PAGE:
36. The plaintiff must establish on the balance of probabilities that his injuries were caused by the negligence of another driver. That means that the Court must feel an actual persuasion of the occurrence of the facts that warrant a conclusion in favour of the plaintiff. That is, a conclusion on the question of what occurred cannot be reached as a result of a mere mechanical comparison of probabilities independently of any belief in its reality: Briginshaw v Briginshaw (1938) 60 CLR 336, 361-363 (Dixon J). That does not mean that expert evidence of the probability of an event is not to be taken into account; however, improbable events do occur.
  37. The starting point of the analysis is the undisputed facts established on objective evidence. First, the photographs of the motorcycle revealed a level and locality of damage that was consistent with it sliding a short distance on its right side on a road and then coming to rest under a guardrail. Secondly, the plaintiff suffered injuries consistent with losing control of the motorcycle and falling from it onto the road. Thirdly, the hospital and ambulance records show that the plaintiff was admitted to hospital on 18 January 2015 and told the medical staff that he had been clipped by a car and crashed into a guardrail. I am satisfied on that evidence that the plaintiff was injured in a motorcycle accident on 18 January 2015 and told the medical staff that he had been clipped by a car and crashed.
  38. Next, there are the unchallenged aspects of the plaintiff’s evidence which I accept. First, the accident occurred while the plaintiff was travelling south on Douglas Park Road on the downhill part leading to the causeway crossing. Secondly, the plaintiff was travelling at around 50 km/hr.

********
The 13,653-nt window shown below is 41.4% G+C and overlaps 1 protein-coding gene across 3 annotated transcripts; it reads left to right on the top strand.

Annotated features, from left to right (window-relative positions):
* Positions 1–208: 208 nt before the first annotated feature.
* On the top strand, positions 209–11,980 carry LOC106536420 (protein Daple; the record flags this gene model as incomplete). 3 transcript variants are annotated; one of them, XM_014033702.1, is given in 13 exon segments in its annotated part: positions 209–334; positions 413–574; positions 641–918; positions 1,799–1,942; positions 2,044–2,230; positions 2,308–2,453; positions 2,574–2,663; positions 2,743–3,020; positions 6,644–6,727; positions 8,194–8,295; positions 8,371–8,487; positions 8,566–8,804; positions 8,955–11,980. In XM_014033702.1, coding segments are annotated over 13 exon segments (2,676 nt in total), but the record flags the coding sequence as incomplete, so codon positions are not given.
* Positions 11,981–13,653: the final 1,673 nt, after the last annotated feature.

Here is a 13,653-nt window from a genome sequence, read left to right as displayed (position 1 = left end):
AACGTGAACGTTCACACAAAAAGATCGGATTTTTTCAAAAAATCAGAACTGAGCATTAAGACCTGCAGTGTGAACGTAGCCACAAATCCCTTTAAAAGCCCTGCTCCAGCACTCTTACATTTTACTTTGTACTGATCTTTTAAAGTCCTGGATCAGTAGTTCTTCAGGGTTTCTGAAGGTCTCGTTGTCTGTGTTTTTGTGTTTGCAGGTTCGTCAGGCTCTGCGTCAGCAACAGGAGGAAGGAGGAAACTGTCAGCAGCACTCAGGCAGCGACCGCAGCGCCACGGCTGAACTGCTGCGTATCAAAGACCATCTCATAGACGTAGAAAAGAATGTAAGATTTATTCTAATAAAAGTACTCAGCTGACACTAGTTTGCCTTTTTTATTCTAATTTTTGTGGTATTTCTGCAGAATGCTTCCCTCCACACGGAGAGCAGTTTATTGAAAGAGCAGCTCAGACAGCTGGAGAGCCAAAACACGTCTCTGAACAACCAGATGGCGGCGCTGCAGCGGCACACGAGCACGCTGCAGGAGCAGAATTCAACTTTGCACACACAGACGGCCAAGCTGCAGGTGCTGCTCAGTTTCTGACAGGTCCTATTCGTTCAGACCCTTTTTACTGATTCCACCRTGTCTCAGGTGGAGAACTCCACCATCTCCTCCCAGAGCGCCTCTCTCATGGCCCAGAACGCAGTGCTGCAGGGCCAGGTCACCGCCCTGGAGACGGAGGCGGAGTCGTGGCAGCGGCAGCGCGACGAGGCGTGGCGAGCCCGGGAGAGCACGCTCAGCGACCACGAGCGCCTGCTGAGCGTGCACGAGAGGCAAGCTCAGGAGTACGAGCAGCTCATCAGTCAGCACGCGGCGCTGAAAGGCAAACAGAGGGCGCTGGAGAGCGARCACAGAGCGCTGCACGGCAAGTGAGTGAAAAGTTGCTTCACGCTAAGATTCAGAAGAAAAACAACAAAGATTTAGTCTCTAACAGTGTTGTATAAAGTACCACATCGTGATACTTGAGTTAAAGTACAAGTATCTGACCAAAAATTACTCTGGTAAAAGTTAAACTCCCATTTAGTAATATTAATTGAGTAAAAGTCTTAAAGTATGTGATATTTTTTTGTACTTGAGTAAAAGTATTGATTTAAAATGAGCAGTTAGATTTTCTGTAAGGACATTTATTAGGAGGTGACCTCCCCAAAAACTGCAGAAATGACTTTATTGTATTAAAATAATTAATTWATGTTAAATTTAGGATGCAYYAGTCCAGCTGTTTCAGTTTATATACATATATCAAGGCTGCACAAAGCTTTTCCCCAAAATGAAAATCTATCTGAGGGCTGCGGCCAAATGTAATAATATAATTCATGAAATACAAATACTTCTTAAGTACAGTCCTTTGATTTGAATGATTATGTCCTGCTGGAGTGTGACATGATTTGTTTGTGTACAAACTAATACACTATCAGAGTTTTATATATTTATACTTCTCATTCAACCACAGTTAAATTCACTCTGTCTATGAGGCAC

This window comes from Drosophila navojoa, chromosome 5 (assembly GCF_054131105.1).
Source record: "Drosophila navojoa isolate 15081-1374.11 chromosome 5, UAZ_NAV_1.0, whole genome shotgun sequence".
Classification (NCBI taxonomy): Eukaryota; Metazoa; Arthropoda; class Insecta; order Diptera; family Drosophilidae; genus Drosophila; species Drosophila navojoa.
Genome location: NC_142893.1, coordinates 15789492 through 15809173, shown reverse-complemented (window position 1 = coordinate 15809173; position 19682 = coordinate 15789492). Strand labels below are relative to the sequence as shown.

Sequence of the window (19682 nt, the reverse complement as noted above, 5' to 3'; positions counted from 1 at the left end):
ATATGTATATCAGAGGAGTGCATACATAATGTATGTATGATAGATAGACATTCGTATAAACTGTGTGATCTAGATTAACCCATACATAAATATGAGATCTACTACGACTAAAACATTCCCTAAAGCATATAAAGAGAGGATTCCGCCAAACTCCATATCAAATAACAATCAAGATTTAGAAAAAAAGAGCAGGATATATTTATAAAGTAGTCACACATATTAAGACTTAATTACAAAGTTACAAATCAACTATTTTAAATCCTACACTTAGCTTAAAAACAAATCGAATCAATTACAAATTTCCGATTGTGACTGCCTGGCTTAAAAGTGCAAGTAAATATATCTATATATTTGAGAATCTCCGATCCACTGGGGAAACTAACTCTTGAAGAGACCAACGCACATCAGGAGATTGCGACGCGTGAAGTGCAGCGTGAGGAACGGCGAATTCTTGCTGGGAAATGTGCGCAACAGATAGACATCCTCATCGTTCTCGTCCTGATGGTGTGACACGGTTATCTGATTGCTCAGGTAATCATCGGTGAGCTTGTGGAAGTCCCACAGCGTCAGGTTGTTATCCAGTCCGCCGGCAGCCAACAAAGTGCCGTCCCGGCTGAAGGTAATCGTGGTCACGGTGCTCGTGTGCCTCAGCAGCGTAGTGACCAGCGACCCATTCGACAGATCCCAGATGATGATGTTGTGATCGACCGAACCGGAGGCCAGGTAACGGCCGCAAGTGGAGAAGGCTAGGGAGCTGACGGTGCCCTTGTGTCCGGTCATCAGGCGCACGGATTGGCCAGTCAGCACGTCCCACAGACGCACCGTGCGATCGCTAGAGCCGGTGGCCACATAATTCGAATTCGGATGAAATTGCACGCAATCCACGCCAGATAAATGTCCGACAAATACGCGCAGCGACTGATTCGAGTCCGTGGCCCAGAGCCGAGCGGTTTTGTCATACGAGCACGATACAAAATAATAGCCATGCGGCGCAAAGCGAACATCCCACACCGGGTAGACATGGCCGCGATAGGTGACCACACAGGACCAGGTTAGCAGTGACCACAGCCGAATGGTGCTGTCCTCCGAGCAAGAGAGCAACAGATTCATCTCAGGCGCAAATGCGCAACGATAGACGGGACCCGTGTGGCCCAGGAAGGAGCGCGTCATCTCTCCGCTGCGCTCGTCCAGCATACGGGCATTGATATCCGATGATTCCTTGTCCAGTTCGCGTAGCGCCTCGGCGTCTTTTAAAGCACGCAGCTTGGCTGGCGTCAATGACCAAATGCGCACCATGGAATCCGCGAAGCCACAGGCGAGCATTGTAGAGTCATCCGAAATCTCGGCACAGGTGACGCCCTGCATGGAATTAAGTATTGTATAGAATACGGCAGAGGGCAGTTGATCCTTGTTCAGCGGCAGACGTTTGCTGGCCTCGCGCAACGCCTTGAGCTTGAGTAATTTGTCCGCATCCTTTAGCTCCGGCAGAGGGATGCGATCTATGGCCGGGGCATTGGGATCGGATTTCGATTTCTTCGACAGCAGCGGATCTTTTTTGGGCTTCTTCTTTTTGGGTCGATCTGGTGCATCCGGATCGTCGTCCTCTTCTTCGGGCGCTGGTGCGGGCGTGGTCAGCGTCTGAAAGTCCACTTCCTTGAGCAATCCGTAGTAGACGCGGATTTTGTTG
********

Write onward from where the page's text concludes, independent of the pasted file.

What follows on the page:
39. The first critical point to determine is where on the road the accident occurred. There was little dispute about this. While the plaintiff’s evidence was that it occurred as he entered a tight right hand bend, the photographic evidence shows that there was no guardrail at that point in the road and that the guardrail was after the bend and towards a left hand bend in the road. I am satisfied on the basis of the expert evidence that the accident did not occur as the plaintiff entered the bend. If it had, both he and the motorbike would have gone off the road before the guardrail. Given the ultimate resting place of the motorbike and the speed at which the plaintiff was travelling, I am satisfied that the plaintiff lost control of the motorbike in the area marked red in the photograph prepared by Mr Byrnes.
  40. Although this conclusion is contrary to the plaintiff’s evidence. it does not lead me to reject the plaintiff as a credible witness. First, as I have said, his manner of giving evidence impressed me as honest. Secondly, although the plaintiff knew the road well, the accident took place at considerable speed (his speed of 50 km/hr and, assuming for present purposes that there was an oncoming vehicle, most likely a similar speed for that car). Thirdly, he lost consciousness and was concussed as a result of the accident. Fourthly, while the plaintiff told the police several days later that the accident occurred when he “came to a right hard tight corner bend” and “a white car came around the corner”, Mr Byrne’s evidence was that the plaintiff told him that the accident occurred in about the red zone. I am satisfied that the plaintiff’s memory was inaccurate rather than false.